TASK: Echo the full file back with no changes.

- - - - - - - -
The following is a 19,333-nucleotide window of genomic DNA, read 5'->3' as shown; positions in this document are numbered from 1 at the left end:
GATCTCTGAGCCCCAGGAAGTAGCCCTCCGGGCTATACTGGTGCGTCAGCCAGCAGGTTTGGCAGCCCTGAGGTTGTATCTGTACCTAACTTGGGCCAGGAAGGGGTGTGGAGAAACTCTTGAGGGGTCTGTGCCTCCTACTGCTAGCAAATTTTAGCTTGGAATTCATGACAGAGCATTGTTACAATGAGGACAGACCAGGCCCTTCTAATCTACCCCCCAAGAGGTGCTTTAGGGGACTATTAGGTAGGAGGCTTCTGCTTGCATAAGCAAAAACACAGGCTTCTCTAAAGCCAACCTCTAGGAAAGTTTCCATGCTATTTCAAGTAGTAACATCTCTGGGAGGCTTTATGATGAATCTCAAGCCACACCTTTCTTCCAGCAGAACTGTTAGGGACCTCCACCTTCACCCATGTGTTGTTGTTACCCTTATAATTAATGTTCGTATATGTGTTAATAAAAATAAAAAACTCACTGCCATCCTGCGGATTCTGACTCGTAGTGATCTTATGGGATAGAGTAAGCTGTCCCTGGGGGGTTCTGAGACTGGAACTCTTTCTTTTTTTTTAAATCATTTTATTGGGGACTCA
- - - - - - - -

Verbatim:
The following is a 19,333-nucleotide window of genomic DNA, read 5'->3' as shown; positions in this document are numbered from 1 at the left end:
GATCTCTGAGCCCCAGGAAGTAGCCCTCCGGGCTATACTGGTGCGTCAGCCAGCAGGTTTGGCAGCCCTGAGGTTGTATCTGTACCTAACTTGGGCCAGGAAGGGGTGTGGAGAAACTCTTGAGGGGTCTGTGCCTCCTACTGCTAGCAAATTTTAGCTTGGAATTCATGACAGAGCATTGTTACAATGAGGACAGACCAGGCCCTTCTAATCTACCCCCCAAGAGGTGCTTTAGGGGACTATTAGGTAGGAGGCTTCTGCTTGCATAAGCAAAAACACAGGCTTCTCTAAAGCCAACCTCTAGGAAAGTTTCCATGCTATTTCAAGTAGTAACATCTCTGGGAGGCTTTATGATGAATCTCAAGCCACACCTTTCTTCCAGCAGAACTGTTAGGGACCTCCACCTTCACCCATGTGTTGTTGTTACCCTTATAATTAATGTTCGTATATGTGTTAATAAAAATAAAAAACTCACTGCCATCCTGCGGATTCTGACTCGTAGTGATCTTATGGGATAGAGTAAGCTGTCCCTGGGGGGTTCTGAGACTGGAACTCTTTCTTTTTTTTTAAATCATTTTATTGGGGACTCA